Unfair dismissal case involving the Reserve Bank Australia saw a man who sent racist messages also claiming he was bullied for being a “token white guy
Unfair dismissal case involving the Reserve Bank Australia saw a man who sent racist messages also claiming he was bullied for being a “token white guy".

‘Token white guy’ wins RBA unfair dismissal case

A man fired from his job at the Reserve Bank of Australia for sending a racist group message has won an unfair dismissal case, exposing the toxic work culture in his department.

Martin Bajelis was sacked from his position in the IT department after a WhatsApp message, that was meant for his wife, was accidentally sent to a work group chat.

n the text Mr Bajelis implied Asian children were less likely to "understand" their schoolwork.

" … I realised the difference between Asians and Anglos.

"Asians have no interest in understanding, they are content to just learn the formulas or routines and it doesn't matter if they understand them," the text read.

A man has won an unfair dismissal case against the RBA. Picture: AAP Image/Bianca De Marchi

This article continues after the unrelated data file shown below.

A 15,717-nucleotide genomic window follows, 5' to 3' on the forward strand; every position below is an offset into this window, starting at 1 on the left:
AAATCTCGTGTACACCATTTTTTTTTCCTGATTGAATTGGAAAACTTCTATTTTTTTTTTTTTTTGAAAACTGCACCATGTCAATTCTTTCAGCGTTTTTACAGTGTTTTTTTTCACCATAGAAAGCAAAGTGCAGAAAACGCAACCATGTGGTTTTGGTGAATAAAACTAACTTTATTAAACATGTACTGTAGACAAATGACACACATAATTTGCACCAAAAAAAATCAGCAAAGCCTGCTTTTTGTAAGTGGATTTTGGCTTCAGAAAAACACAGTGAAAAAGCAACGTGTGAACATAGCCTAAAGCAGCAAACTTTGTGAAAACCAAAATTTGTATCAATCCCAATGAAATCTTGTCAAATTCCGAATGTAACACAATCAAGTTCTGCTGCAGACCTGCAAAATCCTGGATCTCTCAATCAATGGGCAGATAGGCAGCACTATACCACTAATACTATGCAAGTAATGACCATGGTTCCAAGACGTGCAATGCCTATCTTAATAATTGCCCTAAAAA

A man has won an unfair dismissal case against the RBA. Picture: AAP Image/Bianca De Marchi

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A minute later he sent: "That's why they can't solve problems."

Mr Bajelis was quick to realise his mistake and delete the messages but not before they had been seen by eight of his colleagues and screenshots were taken.

The senior network engineer apologised for the racist message, but the damage was done - the screenshots spread and 24 of his colleagues eventually viewed the outburst.

He was fired a month later.

A manager in the department claimed that two-thirds of staffers were of Asian or South Asian heritage.

Mr Bajelis said he never meant to hurt anyone but acknowledges the texts were racist. Two colleagues complained about the messages while one said she would not be able to work with Mr Bajelis if he returned.

An investigation by the Fair Work Commission probe into the dismissal has revealed racial tensions and allegations of bullying in the Reserve Bank

Mr Bajelis said he was the victim of racially targeted bullying and alleged colleagues would refer to him as the "token white guy", which he complained to management about.

Fair Work Commission deputy Bryce Cross said the man's dismissal was "harsh, unjust and unreasonable".

"Quite obviously, it would have been preferable that the initial messages were not sent. However, I do not consider that the sending of the initial messages has precluded an ongoing work relationship," Mr Cross said.

Originally published as 'Token white guy' wins RBA unfair dismissal case


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